The Relevance of Executive MBA Programs
Student Expectations and Satisfaction
Investment in executive education has grown steadily since its inception during the last century. Several studies have attempted to measure the effectiveness of executive programs; prior research has indicated that some programs lack relevance.
This study addressed the topic from the perspective of corporations, whose future executive education decisions are affected by the relevance of current programs, and program alumni.
In a partial replication of a 1959 Harvard study, which queried graduates of 39 residential programs, I surveyed the 1993-1995 executive MBA graduates of four schools: UCLA, University of Colorado, University of Utah, and University of Washington. The main research question was: Are executive education programs meeting the needs of their mid-career students ?
In addition to the above, the changing workplace prompted the following queries:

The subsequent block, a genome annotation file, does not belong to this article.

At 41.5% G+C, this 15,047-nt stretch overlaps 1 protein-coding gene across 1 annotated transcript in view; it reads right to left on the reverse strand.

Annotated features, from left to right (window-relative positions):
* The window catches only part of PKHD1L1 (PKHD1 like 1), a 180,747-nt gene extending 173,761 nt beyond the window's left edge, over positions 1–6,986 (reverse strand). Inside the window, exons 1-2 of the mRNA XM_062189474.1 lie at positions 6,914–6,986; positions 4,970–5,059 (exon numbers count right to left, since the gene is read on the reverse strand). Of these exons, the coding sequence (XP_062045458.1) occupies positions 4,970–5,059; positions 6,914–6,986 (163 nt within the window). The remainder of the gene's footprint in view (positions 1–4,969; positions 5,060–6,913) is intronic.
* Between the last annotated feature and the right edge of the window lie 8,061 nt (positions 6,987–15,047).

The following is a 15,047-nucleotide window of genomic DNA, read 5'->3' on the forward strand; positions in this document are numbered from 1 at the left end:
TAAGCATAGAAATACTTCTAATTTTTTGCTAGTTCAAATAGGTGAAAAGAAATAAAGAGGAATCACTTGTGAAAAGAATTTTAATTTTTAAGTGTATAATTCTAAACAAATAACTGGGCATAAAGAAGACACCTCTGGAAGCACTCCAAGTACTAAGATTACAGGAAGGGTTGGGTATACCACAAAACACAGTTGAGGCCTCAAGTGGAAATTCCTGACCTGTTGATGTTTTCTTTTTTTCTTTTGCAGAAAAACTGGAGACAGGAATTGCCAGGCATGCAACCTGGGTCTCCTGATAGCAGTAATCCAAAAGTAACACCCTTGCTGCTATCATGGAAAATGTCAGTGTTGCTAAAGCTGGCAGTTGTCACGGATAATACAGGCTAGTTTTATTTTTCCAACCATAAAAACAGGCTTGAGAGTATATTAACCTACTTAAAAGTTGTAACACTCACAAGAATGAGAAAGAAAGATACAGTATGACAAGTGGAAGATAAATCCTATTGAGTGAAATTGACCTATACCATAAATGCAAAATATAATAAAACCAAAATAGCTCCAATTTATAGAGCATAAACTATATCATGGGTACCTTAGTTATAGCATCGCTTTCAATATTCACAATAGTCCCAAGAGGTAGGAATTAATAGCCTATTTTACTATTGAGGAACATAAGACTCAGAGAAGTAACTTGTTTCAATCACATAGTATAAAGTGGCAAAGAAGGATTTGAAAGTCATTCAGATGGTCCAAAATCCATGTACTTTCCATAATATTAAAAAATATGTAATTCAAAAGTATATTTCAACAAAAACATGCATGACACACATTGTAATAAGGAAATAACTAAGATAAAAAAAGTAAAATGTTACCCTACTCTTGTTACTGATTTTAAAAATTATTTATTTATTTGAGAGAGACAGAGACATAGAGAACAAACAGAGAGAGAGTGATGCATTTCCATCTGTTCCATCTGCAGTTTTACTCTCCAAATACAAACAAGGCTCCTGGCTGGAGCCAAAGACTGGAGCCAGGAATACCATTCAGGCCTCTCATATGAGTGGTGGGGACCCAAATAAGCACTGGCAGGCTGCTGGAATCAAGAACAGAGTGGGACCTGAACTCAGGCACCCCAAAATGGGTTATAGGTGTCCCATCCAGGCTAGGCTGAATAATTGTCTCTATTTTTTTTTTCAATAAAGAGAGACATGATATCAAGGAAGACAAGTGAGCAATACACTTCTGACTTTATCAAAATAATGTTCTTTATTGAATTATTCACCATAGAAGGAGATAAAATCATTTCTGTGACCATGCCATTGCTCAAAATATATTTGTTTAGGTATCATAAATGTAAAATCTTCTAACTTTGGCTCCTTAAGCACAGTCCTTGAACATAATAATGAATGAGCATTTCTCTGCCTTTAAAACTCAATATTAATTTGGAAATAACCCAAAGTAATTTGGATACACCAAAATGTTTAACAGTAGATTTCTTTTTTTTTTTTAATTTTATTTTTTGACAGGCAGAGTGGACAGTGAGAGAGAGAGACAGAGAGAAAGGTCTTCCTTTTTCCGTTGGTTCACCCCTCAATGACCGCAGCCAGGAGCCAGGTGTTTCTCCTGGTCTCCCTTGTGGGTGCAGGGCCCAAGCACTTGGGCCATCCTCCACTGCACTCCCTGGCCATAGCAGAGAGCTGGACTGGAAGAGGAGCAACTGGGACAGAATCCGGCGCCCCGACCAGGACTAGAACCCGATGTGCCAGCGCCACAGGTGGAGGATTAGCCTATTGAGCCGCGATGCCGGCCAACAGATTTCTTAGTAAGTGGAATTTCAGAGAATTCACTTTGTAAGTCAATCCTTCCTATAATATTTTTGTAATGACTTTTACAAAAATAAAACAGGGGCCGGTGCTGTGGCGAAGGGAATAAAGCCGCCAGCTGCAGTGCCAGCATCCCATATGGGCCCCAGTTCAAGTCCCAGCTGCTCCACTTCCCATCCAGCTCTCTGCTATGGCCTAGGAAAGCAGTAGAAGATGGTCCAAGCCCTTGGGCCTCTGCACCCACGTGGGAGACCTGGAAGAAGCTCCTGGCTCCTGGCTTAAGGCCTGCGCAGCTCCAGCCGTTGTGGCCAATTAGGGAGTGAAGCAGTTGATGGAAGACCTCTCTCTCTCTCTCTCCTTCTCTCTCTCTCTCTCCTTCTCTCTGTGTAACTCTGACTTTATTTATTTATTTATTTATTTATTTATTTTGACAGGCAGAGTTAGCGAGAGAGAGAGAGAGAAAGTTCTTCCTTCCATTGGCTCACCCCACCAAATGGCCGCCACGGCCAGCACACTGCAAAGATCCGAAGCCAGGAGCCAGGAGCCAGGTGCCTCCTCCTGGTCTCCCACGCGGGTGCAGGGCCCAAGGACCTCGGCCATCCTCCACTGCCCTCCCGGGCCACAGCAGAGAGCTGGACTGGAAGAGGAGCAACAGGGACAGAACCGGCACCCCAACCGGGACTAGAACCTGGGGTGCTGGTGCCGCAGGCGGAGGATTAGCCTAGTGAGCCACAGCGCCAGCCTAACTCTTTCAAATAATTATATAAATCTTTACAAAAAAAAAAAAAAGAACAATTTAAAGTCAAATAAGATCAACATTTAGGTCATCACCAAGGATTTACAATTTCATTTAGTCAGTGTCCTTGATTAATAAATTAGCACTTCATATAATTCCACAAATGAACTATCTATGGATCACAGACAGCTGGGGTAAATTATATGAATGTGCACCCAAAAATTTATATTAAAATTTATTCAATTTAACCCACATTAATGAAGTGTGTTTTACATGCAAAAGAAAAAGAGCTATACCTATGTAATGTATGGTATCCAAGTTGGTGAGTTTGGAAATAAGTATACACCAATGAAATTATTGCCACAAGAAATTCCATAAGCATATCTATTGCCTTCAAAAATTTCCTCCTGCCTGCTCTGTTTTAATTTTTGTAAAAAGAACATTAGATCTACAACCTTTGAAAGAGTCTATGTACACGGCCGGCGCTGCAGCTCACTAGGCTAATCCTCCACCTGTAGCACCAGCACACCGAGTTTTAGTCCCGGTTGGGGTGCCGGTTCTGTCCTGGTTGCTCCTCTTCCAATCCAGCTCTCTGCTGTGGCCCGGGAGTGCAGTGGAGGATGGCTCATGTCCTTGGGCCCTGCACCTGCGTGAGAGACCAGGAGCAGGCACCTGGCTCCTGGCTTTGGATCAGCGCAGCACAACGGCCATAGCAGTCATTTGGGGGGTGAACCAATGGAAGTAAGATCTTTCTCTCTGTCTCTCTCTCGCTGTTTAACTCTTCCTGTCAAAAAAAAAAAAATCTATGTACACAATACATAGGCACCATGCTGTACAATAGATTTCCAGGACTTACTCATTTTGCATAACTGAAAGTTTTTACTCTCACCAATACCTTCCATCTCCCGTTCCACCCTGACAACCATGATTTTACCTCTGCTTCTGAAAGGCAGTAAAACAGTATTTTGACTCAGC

- Is there a difference between the satisfaction of the students with the programs in 1959 and now?
- Are the programs affected by lack of security in the workplace. Are people using the EMBA to change employers?
- Do sponsoring companies use the skills learned?
- Do women have a problem with the 'glass ceiling'?
In addition to collecting the surveys, I interviewed the four program directors, 10 corporate executives whose responsibilities include executive education, and 24 of the 157 alumni who returned the questionnaire.
Frequency distribution, correlation analysis, and stepwise multiple regression were used to analyze the survey data.The major findings were:
- EMBA students today are satisfied with the relevance of their education;
- Students are dissatisfied with schools that employ professors with outdated or inadequate teaching skills;
- Instability in today's workplace is prompting some people to change jobs or go into their own business once their EMBA is completed;
- Corporations will continue to invest in these programs, but there is more specific succession planning in conjunction with the career path expected for the employee;
- There continues to be little ethnic diversity in the programs.